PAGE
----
Some of these storms dapple the planet’s previously unseen poles, and they all join the best known of the Jovian tempests, a splotch called the Great Red Spot that stretches more than an Earth across.
The new images “look like Van Gogh paintings,” says Juno’s principal investigator Scott Bolton of the Southwest Research Institute.
“I kind of expected some of this, because a long time ago, Voyager took pictures, and other spacecraft that have gone near Jupiter have taken some images, but they’re usually global ones and boy, when you get close, and you see these swirls, they look like art.”
These stunning clouds are produced by Jupiter’s incredibly complex atmospheric dynamics—things like winds and turbulence—combined with certain chemistries that produce their vibrant colours.
But the precise reason why Jupiter alone is so fantastically painted isn’t clear.
“You don’t see that on Saturn, Uranus, or Neptune for some reason,” Bolton says. “Maybe what you’re seeing is the fact that Jupiter is so big that it has triggered some other special dynamics that are star-like, to some extent.”
Juno is doing more than simply ogling this magnificent planetscape.
Designed to tease out the intricacies of Jupiter’s innards, the spacecraft carries eight instruments that monitor the planet’s gravity, auroras, atmosphere, magnetosphere, cloud depths, and electric fields.
Together, they should help scientists learn more about the planet’s origins and what, exactly, lies beneath those clouds—straight down to the planet’s heart, which could be made from heavy elements or rock wrapped in a fluid form of metallic hydrogen.
So far, though, seeing the planet’s poles for the first time has been one of the highlights of the mission.
These regions are strikingly different from equatorial Jupiter, with a blue tinge, numerous cyclones, and a lack of distinct cloudy bands.
On March 27, Juno swung low over Jupiter during its fourth science orbit, coming within 2,700 miles of those magnificent cloud tops. Images from that orbit will be released soon.
And over its next set of orbits, Juno will continue focusing on Jupiter’s deep atmosphere and interior structure, gathering data that scientists will eventually combine into a global view of this mysterious world.
Until then, we can bask in the beauty of the biggest planet in the solar system.
This series of images captures cloud patterns near Jupiter’s south pole, looking up towards the planet’s equator.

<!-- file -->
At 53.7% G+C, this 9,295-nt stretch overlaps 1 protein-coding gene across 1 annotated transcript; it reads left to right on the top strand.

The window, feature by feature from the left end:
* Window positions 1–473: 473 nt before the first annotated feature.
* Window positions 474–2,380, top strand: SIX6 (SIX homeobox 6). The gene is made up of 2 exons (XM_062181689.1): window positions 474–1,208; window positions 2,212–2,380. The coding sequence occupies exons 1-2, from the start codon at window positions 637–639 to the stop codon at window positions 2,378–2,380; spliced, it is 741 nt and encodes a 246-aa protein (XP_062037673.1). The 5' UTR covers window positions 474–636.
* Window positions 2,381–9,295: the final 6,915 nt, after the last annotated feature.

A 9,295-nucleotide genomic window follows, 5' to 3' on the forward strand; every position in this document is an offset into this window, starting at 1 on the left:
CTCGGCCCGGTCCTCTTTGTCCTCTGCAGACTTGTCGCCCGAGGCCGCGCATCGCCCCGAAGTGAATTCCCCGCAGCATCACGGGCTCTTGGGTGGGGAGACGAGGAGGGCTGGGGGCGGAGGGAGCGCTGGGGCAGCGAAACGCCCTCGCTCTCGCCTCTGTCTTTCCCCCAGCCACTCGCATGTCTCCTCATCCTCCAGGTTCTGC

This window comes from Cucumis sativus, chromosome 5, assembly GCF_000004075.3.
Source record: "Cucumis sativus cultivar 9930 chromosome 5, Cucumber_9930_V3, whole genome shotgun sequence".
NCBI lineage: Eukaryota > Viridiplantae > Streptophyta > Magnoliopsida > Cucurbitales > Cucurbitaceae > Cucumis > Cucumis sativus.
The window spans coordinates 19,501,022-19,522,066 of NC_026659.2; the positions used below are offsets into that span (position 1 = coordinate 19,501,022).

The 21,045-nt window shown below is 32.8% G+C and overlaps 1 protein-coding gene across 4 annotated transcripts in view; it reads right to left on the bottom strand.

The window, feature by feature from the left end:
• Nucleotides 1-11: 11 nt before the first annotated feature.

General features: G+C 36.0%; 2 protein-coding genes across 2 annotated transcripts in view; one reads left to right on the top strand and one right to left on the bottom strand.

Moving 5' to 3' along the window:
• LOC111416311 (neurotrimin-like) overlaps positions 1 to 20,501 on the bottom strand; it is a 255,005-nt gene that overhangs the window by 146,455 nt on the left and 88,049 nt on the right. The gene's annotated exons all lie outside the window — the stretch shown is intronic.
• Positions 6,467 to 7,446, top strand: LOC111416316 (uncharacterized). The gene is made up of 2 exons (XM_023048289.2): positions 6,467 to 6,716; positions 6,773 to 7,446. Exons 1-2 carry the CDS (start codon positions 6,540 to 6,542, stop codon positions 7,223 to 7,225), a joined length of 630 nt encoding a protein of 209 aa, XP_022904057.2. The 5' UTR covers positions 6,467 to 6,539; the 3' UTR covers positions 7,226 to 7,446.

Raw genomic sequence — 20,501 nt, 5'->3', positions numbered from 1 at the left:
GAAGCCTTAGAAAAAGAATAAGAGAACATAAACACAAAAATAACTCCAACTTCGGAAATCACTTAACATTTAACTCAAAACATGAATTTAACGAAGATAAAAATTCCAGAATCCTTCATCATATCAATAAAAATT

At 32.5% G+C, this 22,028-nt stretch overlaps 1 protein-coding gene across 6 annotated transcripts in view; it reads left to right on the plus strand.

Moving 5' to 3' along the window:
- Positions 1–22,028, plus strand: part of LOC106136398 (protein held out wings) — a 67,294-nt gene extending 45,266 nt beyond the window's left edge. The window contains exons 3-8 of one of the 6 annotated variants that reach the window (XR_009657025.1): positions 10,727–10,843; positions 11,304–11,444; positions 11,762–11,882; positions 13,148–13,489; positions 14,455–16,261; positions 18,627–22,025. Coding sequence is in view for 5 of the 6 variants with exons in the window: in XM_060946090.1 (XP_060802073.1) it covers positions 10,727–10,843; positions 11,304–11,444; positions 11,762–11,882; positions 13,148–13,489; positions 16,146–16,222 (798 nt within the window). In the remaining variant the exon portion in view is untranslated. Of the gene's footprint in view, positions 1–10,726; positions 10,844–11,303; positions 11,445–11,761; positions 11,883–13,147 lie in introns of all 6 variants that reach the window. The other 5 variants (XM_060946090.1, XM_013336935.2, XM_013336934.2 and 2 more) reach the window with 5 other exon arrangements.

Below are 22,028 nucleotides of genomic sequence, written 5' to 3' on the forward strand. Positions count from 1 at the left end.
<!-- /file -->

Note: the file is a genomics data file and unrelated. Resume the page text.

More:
NASA’s Juno spacecraft took the color-enhanced time-lapse sequence of images during its eleventh close flyby of the gas giant planet on Feb. 7 between 7:21 a.m. and 8:01 a.m. PST (10:21 a.m. and 11:01 a.m. EST).
At the time, the spacecraft was between 85,292 to 124,856 miles (137,264 to 200,937 kilometers) from the tops of the clouds of the planet with the images centered on latitudes from 84.1 to 75.5 degrees south.
At first glance, the series might appear to be the same image repeated. But closer inspection reveals slight changes, which are most easily noticed by comparing the far left image with the far right image.
Directly, the images show Jupiter.
But, through slight variations in the images, they indirectly capture the motion of the Juno spacecraft itself, once again swinging around a giant planet hundreds of millions of miles from Earth.
Citizen scientist Gerald Eichstädt processed this image using data from the JunoCam imager.
Europa is one of the Galilean moons of Jupiter, along with Io, Ganymede and Callisto. Astronomer Galileo Galilei gets the credit for discovering these moons, among the largest in the solar system.
Europa is the smallest of the four but it is one of the more intriguing satellites.
The surface of Europa is frozen, covered with a layer of ice, but scientists think there is an ocean beneath the surface. The icy surface also makes the moon one of the most reflective in the solar system.
Water plumes were spotted jetting from the moon in 2013, although those observations have not been repeated.
Several spacecraft have done flybys of Europa (including Pioneers 10 and 11 and Voyagers 1 and 2 in the 1970s).
The Galileo spacecraft did a long-term mission at Jupiter and its moons between 1995 and 2003.
Both NASA and the European Space Agency plan missions to Europa and other moons in the 2030s.
Galileo Galilei discovered Europa on Jan. 8, 1610. It is possible that German astronomer Simon Marius (1573-1624) also discovered the moon at the same time.
However, he did not publish his observations, so it is Galileo who is most often credited with the discovery. For this reason, Europa and Jupiter’s other three largest moons are often called the Galilean moons.
Galileo, however, called the moons the Medicean planets in honor of the Medici family.
It is possible Galileo actually observed Europa a day earlier, on Jan. 7, 1610. However, because he was using a low-powered telescope, he couldn’t differentiate Europa from Io, another of Jupiter’s moons.
It wasn’t until later that Galileo realized they were two separate bodies.
The discovery not only had astronomical, but also religious implications. At the time, the Catholic Church supported the idea that everything orbited the Earth, an idea supported in ancient times by Aristotle and Ptolemy.
Galileo’s observations of Jupiter’s moons as well as noticing that Venus went through “phases” similar to our own moon gave compelling evidence that not everything revolved around the Earth.
As telescopic observations improved, however, a new view of the universe emerged.
The moons and the planets were not unchanging and perfect; for example, mountains seen on the moon showed that geological processes happened elsewhere. Also, all planets revolved around the sun.
Over time, moons around other planets were discovered and additional moons found around Jupiter.
Marius, the other “discoverer,” first proposed that the four moons be given their current names, from Greek mythology.
But it wasn’t until the 19th century that the moons were officially given the so-called Galilean names we know them by today.
All of Jupiter’s moons are named for the god’s lovers (or victims, depending on your point of view).
In Greek mythology, Europa was abducted by Zeus, who had taken the form of a spotless white bull to seduce her.
She decorated the “bull” with flowers and rode on its back to Crete. Once in Crete, Zeus then transformed back to his original form and seduced her.
Europa was the queen of Crete and bore Zeus many children.